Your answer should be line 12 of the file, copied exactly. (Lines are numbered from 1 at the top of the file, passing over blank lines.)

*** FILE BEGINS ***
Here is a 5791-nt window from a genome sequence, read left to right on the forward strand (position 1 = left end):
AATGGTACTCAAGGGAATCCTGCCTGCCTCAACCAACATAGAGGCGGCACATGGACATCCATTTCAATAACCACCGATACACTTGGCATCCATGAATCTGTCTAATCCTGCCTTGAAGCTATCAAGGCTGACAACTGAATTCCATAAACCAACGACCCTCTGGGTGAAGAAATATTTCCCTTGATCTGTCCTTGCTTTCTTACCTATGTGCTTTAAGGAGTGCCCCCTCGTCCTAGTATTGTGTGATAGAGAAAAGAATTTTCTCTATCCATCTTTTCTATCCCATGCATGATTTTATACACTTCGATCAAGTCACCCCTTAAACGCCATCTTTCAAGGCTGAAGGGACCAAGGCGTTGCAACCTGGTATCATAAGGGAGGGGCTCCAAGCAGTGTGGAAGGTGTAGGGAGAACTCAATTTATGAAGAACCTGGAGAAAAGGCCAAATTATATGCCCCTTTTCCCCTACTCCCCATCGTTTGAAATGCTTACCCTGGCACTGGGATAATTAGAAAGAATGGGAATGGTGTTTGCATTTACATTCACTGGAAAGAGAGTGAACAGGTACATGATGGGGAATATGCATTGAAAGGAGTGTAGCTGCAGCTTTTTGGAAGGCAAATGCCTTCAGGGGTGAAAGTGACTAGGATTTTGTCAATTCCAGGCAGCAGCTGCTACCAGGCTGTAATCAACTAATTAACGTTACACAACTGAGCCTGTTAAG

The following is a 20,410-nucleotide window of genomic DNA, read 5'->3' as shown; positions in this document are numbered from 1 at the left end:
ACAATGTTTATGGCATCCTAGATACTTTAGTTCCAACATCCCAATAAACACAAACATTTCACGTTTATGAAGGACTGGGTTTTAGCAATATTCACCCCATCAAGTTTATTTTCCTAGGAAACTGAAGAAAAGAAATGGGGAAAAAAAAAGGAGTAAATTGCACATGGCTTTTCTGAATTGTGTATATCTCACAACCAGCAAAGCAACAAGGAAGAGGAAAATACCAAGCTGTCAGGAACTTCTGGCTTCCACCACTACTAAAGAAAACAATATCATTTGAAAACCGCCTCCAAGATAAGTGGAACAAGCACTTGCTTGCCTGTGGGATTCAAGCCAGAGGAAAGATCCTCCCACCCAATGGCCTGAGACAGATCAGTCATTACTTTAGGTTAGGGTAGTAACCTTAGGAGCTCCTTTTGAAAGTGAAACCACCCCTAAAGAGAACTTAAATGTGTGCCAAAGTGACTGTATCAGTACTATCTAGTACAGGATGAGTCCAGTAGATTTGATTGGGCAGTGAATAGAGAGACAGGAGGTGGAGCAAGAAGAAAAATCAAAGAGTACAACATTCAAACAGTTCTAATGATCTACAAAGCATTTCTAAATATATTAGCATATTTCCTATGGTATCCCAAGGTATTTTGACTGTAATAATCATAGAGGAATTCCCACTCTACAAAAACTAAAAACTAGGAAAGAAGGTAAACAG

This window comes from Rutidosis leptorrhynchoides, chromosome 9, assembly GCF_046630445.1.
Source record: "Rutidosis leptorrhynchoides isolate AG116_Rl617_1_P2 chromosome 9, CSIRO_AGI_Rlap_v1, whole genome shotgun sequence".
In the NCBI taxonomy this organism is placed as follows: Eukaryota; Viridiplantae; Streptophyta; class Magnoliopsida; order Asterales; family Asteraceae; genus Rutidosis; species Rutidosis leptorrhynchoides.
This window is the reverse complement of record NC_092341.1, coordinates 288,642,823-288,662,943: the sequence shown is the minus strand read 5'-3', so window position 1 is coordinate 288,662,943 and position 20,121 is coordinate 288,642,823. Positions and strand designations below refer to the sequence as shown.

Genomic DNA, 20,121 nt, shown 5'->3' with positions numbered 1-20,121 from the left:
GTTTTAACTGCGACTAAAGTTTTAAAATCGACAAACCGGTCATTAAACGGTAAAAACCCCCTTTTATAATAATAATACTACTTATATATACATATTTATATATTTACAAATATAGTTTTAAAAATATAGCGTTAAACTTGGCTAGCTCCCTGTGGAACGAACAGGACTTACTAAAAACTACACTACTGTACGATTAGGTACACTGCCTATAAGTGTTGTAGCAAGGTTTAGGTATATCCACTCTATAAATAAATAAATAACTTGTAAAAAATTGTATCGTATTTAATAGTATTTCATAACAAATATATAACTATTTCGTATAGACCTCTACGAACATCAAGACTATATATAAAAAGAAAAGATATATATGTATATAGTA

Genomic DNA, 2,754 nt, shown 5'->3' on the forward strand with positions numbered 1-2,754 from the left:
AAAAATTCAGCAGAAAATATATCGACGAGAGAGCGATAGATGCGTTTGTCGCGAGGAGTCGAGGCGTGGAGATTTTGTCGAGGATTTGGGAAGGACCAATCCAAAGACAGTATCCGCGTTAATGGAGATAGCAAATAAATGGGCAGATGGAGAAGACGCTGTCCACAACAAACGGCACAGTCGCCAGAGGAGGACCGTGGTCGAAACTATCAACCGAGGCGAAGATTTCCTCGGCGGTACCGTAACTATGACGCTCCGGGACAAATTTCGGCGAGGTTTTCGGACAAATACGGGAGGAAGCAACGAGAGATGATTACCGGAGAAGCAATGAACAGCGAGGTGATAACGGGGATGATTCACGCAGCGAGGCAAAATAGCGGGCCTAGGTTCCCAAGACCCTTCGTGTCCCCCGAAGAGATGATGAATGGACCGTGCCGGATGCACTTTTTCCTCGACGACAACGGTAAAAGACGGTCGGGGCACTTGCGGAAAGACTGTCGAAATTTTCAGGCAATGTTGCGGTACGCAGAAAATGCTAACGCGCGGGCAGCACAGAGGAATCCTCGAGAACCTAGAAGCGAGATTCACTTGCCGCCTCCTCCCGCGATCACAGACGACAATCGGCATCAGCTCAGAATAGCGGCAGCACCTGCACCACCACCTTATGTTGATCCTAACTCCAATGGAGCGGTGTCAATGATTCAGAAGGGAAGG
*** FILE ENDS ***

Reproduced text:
AAAAATTCAGCAGAAAATATATCGACGAGAGAGCGATAGATGCGTTTGTCGCGAGGAGTCGAGGCGTGGAGATTTTGTCGAGGATTTGGGAAGGACCAATCCAAAGACAGTATCCGCGTTAATGGAGATAGCAAATAAATGGGCAGATGGAGAAGACGCTGTCCACAACAAACGGCACAGTCGCCAGAGGAGGACCGTGGTCGAAACTATCAACCGAGGCGAAGATTTCCTCGGCGGTACCGTAACTATGACGCTCCGGGACAAATTTCGGCGAGGTTTTCGGACAAATACGGGAGGAAGCAACGAGAGATGATTACCGGAGAAGCAATGAACAGCGAGGTGATAACGGGGATGATTCACGCAGCGAGGCAAAATAGCGGGCCTAGGTTCCCAAGACCCTTCGTGTCCCCCGAAGAGATGATGAATGGACCGTGCCGGATGCACTTTTTCCTCGACGACAACGGTAAAAGACGGTCGGGGCACTTGCGGAAAGACTGTCGAAATTTTCAGGCAATGTTGCGGTACGCAGAAAATGCTAACGCGCGGGCAGCACAGAGGAATCCTCGAGAACCTAGAAGCGAGATTCACTTGCCGCCTCCTCCCGCGATCACAGACGACAATCGGCATCAGCTCAGAATAGCGGCAGCACCTGCACCACCACCTTATGTTGATCCTAACTCCAATGGAGCGGTGTCAATGATTCAGAAGGGAAGG